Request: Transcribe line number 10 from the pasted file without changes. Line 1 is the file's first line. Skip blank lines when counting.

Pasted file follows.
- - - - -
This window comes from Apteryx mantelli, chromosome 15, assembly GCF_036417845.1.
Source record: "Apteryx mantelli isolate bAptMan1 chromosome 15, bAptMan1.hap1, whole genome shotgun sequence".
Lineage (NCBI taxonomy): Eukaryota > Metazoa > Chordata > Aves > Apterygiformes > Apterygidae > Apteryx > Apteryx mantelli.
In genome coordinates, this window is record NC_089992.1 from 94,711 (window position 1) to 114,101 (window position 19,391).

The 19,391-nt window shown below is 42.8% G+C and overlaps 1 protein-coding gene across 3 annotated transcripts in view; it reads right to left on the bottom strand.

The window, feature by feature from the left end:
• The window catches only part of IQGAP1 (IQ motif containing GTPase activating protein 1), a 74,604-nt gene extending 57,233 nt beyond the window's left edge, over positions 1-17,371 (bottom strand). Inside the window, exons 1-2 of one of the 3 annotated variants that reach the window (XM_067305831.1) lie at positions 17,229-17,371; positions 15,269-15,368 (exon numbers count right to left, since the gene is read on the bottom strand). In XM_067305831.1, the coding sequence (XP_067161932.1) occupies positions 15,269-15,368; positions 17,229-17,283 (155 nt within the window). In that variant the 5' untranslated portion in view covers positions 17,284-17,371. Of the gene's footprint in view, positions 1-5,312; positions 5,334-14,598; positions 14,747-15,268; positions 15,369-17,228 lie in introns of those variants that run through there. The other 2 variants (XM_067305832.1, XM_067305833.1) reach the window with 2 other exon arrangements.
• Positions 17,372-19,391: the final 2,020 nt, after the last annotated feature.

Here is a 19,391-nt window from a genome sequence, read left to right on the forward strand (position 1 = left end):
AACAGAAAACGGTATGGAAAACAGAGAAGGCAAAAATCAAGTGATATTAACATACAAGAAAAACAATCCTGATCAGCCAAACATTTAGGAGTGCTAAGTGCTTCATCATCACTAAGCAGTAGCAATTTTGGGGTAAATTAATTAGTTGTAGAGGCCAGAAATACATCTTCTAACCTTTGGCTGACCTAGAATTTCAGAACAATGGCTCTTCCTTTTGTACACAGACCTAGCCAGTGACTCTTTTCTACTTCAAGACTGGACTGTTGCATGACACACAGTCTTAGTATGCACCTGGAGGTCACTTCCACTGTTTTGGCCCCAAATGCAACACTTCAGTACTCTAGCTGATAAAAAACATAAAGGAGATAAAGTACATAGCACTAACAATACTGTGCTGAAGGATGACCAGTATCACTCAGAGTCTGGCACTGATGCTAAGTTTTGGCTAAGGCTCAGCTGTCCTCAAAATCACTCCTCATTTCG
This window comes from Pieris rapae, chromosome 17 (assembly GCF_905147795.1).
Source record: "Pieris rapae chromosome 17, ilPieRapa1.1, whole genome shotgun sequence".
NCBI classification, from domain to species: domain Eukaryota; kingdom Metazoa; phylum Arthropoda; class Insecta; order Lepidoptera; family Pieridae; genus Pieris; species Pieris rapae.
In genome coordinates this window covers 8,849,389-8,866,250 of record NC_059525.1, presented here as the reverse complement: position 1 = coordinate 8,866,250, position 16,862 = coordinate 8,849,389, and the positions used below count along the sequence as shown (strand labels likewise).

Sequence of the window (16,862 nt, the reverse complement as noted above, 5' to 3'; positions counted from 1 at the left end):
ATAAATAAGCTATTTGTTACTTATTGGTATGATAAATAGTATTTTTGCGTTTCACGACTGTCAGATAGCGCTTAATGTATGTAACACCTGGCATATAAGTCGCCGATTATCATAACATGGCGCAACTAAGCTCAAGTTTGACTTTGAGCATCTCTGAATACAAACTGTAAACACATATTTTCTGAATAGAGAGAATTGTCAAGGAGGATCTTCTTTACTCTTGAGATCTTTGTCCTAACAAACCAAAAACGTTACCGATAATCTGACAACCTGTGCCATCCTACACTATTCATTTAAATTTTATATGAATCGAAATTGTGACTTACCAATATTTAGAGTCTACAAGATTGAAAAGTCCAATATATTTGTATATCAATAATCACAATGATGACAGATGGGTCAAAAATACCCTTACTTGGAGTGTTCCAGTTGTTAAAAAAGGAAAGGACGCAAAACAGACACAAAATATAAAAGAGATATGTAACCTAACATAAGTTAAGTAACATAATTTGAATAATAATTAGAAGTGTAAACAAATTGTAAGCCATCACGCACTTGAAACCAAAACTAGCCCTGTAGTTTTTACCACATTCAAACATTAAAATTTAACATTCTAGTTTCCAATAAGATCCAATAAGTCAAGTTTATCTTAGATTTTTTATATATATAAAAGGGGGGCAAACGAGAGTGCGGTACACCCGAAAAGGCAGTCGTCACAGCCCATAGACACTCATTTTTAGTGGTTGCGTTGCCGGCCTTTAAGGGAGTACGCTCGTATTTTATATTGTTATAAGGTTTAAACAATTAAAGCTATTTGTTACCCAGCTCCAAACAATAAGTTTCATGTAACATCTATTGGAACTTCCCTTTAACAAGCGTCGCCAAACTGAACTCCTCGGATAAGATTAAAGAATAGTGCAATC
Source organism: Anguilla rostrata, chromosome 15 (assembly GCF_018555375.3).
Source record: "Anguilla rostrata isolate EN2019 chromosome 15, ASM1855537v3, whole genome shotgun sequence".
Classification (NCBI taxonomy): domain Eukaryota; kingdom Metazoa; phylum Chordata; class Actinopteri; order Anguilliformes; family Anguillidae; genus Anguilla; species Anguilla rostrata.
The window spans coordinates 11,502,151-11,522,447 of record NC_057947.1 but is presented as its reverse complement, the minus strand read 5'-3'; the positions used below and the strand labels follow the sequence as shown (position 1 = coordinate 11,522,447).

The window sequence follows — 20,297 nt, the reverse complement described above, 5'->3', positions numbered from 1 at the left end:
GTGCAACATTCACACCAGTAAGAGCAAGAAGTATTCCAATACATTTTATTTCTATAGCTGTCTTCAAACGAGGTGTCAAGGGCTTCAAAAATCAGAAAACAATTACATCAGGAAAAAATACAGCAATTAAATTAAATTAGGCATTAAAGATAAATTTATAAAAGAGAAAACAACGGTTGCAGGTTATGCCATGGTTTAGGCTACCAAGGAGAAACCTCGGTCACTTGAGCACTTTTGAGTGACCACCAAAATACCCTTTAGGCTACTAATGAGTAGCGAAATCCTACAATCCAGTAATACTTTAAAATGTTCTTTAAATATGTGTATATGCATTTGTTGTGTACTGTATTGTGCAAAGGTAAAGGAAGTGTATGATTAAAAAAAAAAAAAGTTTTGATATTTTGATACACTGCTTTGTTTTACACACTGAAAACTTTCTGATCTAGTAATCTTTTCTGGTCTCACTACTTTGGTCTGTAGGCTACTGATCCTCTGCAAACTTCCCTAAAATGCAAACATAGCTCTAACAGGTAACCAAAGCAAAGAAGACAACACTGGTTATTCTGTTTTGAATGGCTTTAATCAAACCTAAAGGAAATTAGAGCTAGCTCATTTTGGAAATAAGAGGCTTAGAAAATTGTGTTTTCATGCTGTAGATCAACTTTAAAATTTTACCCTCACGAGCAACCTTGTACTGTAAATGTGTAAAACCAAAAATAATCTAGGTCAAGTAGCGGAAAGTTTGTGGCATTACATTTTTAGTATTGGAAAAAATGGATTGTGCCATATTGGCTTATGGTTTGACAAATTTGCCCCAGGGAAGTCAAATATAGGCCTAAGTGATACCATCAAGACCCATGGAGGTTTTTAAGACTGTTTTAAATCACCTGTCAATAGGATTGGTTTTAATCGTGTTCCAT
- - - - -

AACAGAAAACGGTATGGAAAACAGAGAAGGCAAAAATCAAGTGATATTAACATACAAGAAAAACAATCCTGATCAGCCAAACATTTAGGAGTGCTAAGTGCTTCATCATCACTAAGCAGTAGCAATTTTGGGGTAAATTAATTAGTTGTAGAGGCCAGAAATACATCTTCTAACCTTTGGCTGACCTAGAATTTCAGAACAATGGCTCTTCCTTTTGTACACAGACCTAGCCAGTGACTCTTTTCTACTTCAAGACTGGACTGTTGCATGACACACAGTCTTAGTATGCACCTGGAGGTCACTTCCACTGTTTTGGCCCCAAATGCAACACTTCAGTACTCTAGCTGATAAAAAACATAAAGGAGATAAAGTACATAGCACTAACAATACTGTGCTGAAGGATGACCAGTATCACTCAGAGTCTGGCACTGATGCTAAGTTTTGGCTAAGGCTCAGCTGTCCTCAAAATCACTCCTCATTTCG